Uganda grapples with Airbus A330 deliveriesUganda Airlines will operate a mix of A330neo’s for the long haul network and shorter range Bombardier CRJ’s for the regional feeder network
Uganda Airlines is weighing options for the delivery of its A330 fleet, in the wake of disruptions to global air travel, occasioned by the COVID-19 crisis. The flag carrier had brought forward the delivery of its A330-800 neo fleet to October, instead of the original plan under which the first airframe was to be delivered in December 2020.
Under the revised schedule, the second aircraft would follow in November in time for launch of the first intercontinental route in December 2020.
According to usually reliable sources, the airline is now weighing the cost implications of deferring the deliveries and parking the fleet at Entebbe International Airport. While it would be cheaper than leaving them with the manufacturer, it is understood that the airline management is conscious of the negative comments that followed the five months hiatus between the arrival of the first Bombardier CRJ 900 NextGen in April 2019 and the first commercial flight in October that year.
Sources add further that the airline is not facing any financial pressures, having received all the money needed for this phase of its development plan. Payments for the widebody fleet are up to date with a final payment of just $17 million pending for the two aircraft.
The COVID-19 crisis has impacted global air travel as countries shut their airspace and impose internal lockdowns. Uganda airlines which needs a minimum of 17 routes for the current fleet of four CRJ-900 aircraft to be optimally utilised, was planning to launch another nine routes between March and October, to complete phase one development. These included Kinshasa and Johannesburg in April followed by Lusaka, Harare and Goma. Lagos and either London or Guangzhou, would follow to launch the second phase, once the A330’s arrived. It also is understood that Uganda is trying to secure rights to Heathrow for the London flights. Should the sought slots be allocated, Uganda Airlines would be the other carrier in East Africa, after Kenya Airways, to offer direct flights to London Heathrow.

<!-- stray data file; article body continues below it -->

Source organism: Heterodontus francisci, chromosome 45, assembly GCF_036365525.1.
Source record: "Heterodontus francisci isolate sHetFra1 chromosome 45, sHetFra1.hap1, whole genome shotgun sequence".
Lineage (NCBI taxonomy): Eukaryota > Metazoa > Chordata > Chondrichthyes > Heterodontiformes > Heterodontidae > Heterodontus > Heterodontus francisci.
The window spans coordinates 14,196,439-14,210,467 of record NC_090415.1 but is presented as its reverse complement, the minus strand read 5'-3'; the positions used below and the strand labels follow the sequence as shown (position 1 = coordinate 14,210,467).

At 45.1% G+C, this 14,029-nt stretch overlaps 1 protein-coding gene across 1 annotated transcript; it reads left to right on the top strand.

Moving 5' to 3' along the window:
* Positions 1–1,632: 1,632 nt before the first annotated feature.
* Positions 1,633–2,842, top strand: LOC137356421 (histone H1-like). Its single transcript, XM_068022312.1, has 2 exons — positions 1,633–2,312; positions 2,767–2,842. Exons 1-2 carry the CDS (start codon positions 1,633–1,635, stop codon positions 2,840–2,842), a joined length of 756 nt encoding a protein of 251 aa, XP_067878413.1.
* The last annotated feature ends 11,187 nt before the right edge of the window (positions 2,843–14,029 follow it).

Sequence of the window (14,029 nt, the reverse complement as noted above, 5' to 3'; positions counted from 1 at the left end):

A source close to the airline says the carrier has become well-resourced after President Museveni made it clear to reluctant ministry of finance technocrats, that he would not entertain any financial hurdles in the way of the comeback flag carrier. It is reported that in one meeting last year, Museveni told officials to put his Gulfstream GV presidential transport on the market, if they could not find money for the national carrier within the budget.
The only problem for the airline management now is the uncertainty surrounding the market, since it is not known when the COVID-19 crisis will ease and travel restrictions lifted. Even then, it would be a while before traffic and the global economy recover to precrisis levels. The process of securing flight approvals and recruitment of representatives in the different markets has also been impacted as a result.
Uganda Airlines is the second operator in East Africa to have ordered Airbus’s revamped A330 twinjet. Rwandair has a pair of the larger -900-neo on order but has not given any reason for putting off the deliveries that were due in 2019.